Being cut off from your creativity can feel like you’re an outsider in your own body.
“If you’ve ever had that feeling of loneliness, of being an outsider, it never quite leaves you. You can be happy or successful or whatever, but that thing still stays within you.” ~ Tim Burton
I grew up in Highlands, a small town in the mountains of western North Carolina. A gorgeous town, perched on a plateau, at an elevation of 4,118 feet. A community that boasted three traffic lights (we would later add one more) and a year-round population of 2,500 people.
At the time, the vast majority of the inhabitants were considered local—direct descendants of original settlers to the area or those having family ties going back multiple generations.
My mom and dad were from Dayton, Ohio and Miami, Florida, respectively, and moved to Highlands in 1959. While I was born at the hospital a short drive from Highlands and lived there exclusively the first 17 years of my life, I was never really considered “local” given my parents were not from the town.
I skipped the second grade and entered into a new culture at age 7 with classmates nearly two years older than I. It took me a few weeks to acclimate to the school work, and while I really loved my new classmates, I did not feel at home in the wooden desk in the middle of the third row.
Although I wouldn’t come to identify the feeling until many years later, the combination of not being “local” and being a younger, newcomer to the class placed me on the outside like an electron, ever-orbiting the nucleus of the unreachable, inner circle.
Combined with my painful shyness, being an outsider served as a filter that kept me from joining in with cliques and established insiders. By high school, I was most definitely part of the “in” crowd, yet, as Tim Burton attests in the quote above, I never lost that destabilizing sense of not quite being in step with the music of others.
A State of Being
Decades later when my marriage fell apart and we lost our home, the feelings of exile returned like a winter season that didn’t thaw or relent to spring. I began to wonder where I did feel at home, as well as what my definition of home was.
Was home a static place, comprised of wood, glass, and walls with a front door and a driveway? Was home the community in which you lived? Or was it where you grew up? Or the place with which you most identified?
I intentionally chose a definition of home as a state of being.
Home, to me, is creating. The feeling I get when writing, making something. It is the connection to myself, to what I’m thinking, to what I didn’t even know I thought or felt before moving my hands to write, create.
It is a lightness of being that burbles and floats upward inside my veins and organs, taking my spirit along with it. It is being seated inside of myself and inside of my own voice, knowing what is my truth, and having the courage to give it form and release it into the wild.
Exiled From Your Creativity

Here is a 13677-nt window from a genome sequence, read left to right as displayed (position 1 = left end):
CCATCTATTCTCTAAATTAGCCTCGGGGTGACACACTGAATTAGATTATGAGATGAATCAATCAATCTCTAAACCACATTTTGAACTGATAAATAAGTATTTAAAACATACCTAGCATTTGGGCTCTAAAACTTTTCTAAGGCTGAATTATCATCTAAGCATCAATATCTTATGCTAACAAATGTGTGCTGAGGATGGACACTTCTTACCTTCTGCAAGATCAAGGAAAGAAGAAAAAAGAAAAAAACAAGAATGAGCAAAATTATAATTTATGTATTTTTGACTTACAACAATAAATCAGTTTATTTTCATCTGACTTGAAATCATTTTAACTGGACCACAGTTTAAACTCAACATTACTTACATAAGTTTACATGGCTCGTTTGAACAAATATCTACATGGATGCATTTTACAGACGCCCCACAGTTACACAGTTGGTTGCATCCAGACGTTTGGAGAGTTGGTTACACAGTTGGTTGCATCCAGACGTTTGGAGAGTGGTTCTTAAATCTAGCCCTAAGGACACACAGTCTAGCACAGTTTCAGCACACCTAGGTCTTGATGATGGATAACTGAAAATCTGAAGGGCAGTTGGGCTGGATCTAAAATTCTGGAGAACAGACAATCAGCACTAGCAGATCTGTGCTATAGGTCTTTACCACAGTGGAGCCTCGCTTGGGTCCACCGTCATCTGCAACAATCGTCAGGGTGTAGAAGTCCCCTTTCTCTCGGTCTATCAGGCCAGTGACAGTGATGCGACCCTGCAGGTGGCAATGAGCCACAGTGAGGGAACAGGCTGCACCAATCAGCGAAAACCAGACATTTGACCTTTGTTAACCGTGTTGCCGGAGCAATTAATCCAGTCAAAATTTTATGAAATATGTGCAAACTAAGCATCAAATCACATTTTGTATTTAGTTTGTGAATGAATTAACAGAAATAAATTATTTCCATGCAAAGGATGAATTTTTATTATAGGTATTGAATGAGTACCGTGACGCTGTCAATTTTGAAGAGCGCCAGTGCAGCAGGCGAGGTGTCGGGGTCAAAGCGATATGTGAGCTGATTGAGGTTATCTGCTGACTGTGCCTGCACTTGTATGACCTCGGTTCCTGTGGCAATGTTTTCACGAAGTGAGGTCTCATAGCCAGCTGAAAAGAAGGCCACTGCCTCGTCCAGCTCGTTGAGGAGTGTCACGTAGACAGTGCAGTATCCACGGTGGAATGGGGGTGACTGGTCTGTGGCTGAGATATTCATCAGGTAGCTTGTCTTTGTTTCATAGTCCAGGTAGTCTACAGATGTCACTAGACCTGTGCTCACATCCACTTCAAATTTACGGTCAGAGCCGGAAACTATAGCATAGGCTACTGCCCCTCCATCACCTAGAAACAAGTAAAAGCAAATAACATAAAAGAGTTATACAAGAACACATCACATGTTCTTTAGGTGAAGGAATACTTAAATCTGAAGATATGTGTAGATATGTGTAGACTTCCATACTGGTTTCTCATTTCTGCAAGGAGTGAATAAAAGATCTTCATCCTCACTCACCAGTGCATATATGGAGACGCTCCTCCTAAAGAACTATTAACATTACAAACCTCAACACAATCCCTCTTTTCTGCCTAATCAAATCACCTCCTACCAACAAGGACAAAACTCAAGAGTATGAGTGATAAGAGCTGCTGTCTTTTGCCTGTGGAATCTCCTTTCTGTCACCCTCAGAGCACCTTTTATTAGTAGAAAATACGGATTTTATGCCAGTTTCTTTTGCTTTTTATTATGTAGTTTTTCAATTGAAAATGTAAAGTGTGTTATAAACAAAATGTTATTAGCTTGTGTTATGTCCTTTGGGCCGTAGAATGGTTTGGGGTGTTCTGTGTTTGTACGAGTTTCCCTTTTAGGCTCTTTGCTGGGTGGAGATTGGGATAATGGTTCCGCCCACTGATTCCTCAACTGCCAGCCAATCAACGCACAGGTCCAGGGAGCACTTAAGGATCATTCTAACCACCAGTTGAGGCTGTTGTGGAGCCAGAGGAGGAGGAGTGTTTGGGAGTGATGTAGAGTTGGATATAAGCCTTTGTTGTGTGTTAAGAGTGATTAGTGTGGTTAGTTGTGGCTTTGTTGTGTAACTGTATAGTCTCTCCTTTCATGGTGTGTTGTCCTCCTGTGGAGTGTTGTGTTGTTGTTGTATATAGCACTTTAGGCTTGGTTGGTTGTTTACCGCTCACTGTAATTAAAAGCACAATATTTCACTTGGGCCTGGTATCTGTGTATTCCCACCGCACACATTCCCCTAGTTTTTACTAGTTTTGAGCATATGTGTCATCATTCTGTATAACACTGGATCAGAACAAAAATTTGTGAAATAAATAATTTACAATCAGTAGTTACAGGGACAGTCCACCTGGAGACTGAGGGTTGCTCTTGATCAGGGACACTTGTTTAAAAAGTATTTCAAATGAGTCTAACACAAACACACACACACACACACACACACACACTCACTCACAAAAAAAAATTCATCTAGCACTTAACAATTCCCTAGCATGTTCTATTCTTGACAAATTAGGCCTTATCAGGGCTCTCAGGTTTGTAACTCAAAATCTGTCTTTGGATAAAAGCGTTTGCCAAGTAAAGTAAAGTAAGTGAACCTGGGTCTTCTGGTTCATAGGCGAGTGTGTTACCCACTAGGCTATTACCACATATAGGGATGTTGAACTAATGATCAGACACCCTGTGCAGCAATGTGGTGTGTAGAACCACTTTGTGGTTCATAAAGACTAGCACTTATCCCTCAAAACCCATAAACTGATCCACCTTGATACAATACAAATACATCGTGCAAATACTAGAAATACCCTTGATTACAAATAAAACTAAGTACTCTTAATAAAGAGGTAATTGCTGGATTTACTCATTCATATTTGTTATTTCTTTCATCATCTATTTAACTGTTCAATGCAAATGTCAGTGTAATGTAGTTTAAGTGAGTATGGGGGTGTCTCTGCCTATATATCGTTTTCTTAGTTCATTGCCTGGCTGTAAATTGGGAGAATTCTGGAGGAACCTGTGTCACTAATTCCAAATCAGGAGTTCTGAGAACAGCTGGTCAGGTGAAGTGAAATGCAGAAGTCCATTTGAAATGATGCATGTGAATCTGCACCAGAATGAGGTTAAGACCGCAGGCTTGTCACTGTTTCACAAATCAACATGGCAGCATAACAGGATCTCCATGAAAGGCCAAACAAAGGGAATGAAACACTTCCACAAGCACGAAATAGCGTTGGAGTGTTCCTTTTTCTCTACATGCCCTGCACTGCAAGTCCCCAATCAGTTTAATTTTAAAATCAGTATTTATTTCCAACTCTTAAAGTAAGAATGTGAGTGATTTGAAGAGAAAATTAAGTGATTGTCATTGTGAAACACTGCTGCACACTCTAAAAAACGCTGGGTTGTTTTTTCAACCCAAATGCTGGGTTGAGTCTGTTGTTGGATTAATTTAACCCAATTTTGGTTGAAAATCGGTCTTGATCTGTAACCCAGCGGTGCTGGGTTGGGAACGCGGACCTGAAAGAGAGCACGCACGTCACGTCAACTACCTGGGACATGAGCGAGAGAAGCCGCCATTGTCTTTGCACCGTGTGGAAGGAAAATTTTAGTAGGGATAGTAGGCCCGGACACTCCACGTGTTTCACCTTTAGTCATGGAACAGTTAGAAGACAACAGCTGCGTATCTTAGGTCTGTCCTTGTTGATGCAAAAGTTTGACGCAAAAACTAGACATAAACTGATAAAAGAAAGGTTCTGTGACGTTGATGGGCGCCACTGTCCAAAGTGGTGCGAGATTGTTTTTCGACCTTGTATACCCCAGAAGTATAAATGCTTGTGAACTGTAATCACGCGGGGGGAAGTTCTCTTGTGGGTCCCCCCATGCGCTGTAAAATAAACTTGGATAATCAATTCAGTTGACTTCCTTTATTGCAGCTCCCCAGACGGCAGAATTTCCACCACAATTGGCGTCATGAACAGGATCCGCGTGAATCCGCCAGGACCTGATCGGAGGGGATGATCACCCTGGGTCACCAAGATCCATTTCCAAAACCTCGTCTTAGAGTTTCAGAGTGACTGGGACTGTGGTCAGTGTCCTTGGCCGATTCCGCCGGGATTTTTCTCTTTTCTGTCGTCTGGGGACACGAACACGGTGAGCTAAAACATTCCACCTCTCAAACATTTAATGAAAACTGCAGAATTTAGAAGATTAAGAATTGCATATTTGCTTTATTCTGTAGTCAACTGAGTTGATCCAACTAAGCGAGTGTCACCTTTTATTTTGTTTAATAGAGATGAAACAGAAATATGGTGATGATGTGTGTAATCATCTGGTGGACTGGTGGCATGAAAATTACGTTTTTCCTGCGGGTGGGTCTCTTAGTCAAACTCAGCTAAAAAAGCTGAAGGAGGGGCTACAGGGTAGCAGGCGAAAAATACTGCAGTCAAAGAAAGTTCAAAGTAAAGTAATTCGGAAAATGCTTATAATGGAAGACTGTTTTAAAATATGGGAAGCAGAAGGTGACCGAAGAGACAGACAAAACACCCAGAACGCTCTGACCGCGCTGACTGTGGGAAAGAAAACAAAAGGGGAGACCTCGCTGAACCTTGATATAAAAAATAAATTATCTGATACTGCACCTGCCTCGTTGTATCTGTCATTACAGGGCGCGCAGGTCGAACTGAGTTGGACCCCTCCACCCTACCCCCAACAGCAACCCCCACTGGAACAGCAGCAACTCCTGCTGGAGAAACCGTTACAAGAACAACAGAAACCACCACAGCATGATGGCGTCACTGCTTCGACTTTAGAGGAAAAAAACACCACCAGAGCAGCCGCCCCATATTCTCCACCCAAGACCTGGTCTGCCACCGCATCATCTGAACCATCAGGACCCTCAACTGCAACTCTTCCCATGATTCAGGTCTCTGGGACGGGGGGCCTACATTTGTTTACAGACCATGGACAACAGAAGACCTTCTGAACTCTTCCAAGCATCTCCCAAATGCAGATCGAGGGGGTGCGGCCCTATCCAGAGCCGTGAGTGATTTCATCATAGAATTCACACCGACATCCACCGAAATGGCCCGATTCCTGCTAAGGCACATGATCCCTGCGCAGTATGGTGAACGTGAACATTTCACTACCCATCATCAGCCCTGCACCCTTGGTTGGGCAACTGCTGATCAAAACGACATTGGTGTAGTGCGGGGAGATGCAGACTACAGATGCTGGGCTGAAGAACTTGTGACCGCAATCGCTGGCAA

When I am cut off from my creativity, anxiety builds and builds and builds. The distance between the homeland of my true self and the self I present to the world grows. The pressure mounts within me. Like a newly-arrived immigrant, I stand on the shore of myself and look across the water, back toward my homeland, feeling the depths of exile.
We often incorrectly expect the world of creativity to be closed. Closed to us. We, though, are often closed to us. Sealed off from our purpose.
When we are cut off from our creativity, the pain we experience is the loss of connection to ourselves. We are exiled, unmoored, and lost.
The world of creativity, though, is open, as open as we’ll let ourselves be. And it is filled with surprises, connections, purpose, light, guidance, fulfillment, joy.
When we get going and finally return to creating, something else joins in with us…helps us keep going and cross the finish line. That something is comprised of our intuition and willingness to follow its tiny threads. It is powered by divinity, grace, and alignment.
The Way Home
Our brain wants to control how things unfold. There’s nothing but dead air there. The way home is mapped by detaching from outcomes and filling our lungs with playfulness. Turning away from expectations.
“The moment you’ve uttered the exact dimensionality of your exile,
you’re already turning towards home.” ~ David Whyte
Let’s get clear on all the ways we are in exile. What does not fit for us right now? What are we doing that alienates us from our true selves? Take 20 minutes right now and write down all the ways you are not at home within yourself. Set a timer.
When the time is up, review what you have written with a profoundly compassionate heart. Breathe in deeply what has felt like an odd disconnection from the world, from whom you truly are.
Turn now, gently, toward what is home for you. The place of resonance, balance, and freedom that unifies your disparate fragments and seats you back into your cells, skin, bones, and unique energy.
We are in good company in our loneliness, in our exile. Each of us is aware of the sting of being an outsider and each of us is desperate to find belonging.
When we connect our unique truth, vision, and voice to our hands and create with courage, we simultaneously build and inhabit a space and time that is hearth and home.